Who are the people who are the publishers, the editors, who do you need to start getting in contact with now and just interacting with, so that when it comes to the time and you want to actually try and pitch a story you’ve already made contact with them it’s not going to be a cold pitch.
So getting to know people who, in the future, you might want to contact up ahead of time means that when you then decide you want to start a link building campaign you’ve actually already done some of the legwork.
I think there’s an interesting thing that came out there.
So we talked about author value maybe coming back, and we talked about that edu links might have more value than normal, we said a good brand may carry more value than a bad brand.
So there’s quite a lot of signals in there which seem slightly esoteric and I wonder whether that’s correlation or causation?
Certainly the tests I did for edu links, and the way I understood the algorithms, there was never a fundamental reason why edu links were anywhere better than others.
What happened was that those links were ostensibly from websites that had good links going into them and then the internal link infrastructure of those little websites would make the difference.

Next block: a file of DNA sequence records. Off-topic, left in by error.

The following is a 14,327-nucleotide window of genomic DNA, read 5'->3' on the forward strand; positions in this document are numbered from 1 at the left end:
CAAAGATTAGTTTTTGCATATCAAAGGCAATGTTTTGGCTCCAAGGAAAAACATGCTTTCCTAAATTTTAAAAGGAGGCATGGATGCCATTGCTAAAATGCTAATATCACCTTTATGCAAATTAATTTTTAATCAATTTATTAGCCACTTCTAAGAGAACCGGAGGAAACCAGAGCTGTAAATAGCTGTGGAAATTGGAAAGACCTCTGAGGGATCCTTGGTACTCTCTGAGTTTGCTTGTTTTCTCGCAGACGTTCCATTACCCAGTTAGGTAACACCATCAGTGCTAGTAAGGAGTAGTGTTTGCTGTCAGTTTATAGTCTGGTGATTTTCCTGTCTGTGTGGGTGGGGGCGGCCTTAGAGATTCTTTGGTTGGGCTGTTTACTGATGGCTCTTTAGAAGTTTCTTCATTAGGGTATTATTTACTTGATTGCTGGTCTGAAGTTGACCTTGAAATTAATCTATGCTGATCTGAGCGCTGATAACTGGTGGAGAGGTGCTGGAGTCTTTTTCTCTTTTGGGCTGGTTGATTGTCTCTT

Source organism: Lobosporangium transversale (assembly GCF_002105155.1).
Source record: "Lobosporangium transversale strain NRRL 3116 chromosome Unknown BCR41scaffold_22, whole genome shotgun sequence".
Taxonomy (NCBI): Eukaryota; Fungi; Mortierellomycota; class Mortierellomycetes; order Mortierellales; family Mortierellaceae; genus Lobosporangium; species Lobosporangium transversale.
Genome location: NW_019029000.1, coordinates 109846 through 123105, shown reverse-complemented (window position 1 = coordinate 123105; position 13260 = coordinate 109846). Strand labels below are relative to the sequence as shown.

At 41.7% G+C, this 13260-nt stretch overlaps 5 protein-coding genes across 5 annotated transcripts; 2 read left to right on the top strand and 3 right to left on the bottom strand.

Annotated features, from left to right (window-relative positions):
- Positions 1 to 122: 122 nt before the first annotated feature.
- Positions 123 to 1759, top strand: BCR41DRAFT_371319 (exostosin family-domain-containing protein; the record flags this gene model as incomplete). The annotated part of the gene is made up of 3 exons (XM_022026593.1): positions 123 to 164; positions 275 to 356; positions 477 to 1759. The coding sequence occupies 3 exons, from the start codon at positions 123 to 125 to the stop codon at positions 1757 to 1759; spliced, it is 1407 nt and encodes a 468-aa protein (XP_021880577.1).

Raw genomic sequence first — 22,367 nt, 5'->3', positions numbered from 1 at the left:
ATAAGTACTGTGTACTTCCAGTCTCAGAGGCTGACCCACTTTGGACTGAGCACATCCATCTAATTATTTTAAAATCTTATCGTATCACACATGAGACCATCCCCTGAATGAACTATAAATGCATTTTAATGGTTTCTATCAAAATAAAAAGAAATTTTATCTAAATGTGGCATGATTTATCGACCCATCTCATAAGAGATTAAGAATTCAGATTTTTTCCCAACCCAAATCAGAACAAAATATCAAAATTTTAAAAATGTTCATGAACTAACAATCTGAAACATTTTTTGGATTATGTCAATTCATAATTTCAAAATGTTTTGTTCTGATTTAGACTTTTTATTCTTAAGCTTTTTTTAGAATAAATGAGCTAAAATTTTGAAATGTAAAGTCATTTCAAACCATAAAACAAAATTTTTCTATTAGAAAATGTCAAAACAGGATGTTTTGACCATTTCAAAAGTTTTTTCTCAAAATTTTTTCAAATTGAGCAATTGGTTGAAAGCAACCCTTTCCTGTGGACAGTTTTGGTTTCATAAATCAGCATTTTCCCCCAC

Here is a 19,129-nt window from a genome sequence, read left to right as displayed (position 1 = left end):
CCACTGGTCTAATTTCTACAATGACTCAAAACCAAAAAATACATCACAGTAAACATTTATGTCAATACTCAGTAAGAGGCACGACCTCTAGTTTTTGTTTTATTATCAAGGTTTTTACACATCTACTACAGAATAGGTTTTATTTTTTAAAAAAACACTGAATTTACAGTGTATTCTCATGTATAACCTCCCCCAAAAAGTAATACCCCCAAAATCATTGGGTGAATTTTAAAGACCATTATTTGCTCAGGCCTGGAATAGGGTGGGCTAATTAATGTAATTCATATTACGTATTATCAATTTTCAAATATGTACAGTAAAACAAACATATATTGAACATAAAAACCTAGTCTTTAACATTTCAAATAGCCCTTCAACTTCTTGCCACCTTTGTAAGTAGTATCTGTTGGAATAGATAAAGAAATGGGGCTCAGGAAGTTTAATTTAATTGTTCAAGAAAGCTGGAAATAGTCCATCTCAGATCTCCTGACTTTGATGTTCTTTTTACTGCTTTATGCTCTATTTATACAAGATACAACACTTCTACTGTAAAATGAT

Similarly, with brand, if you take a good brand, like if you take a reputable brand like the BBC, but then you’ve got a page that’s buried well into the system page, like I have one to my old agency in the BBC, but it’s got no links going into it, not even internally, and I can’t see any evidence of any juice coming out.
So on the authorship one for example, if I write something about the solar system, I have no experience or expertise in the solar system, but if Brian Cox the renowned physicist then blogs in my comments, he’s just doing a blogger comment and I get no reputation whatsoever from him but he’s the authority in that conversation.
So I guess my question is “Do these concepts of a brand or value of authorship bear up to testing or are they something that we kind of have felt is true?”
I think the real difficulty is that you just can’t isolate these things, because if we are talking about some of the associated signals with links, such as potential traffic going through them or a sentiment analysis, so the ‘why the link is there in the first place and are people talking about it with a positive or a negative spin in terms of the brands’, I think you can’t just isolate the link and test that alone.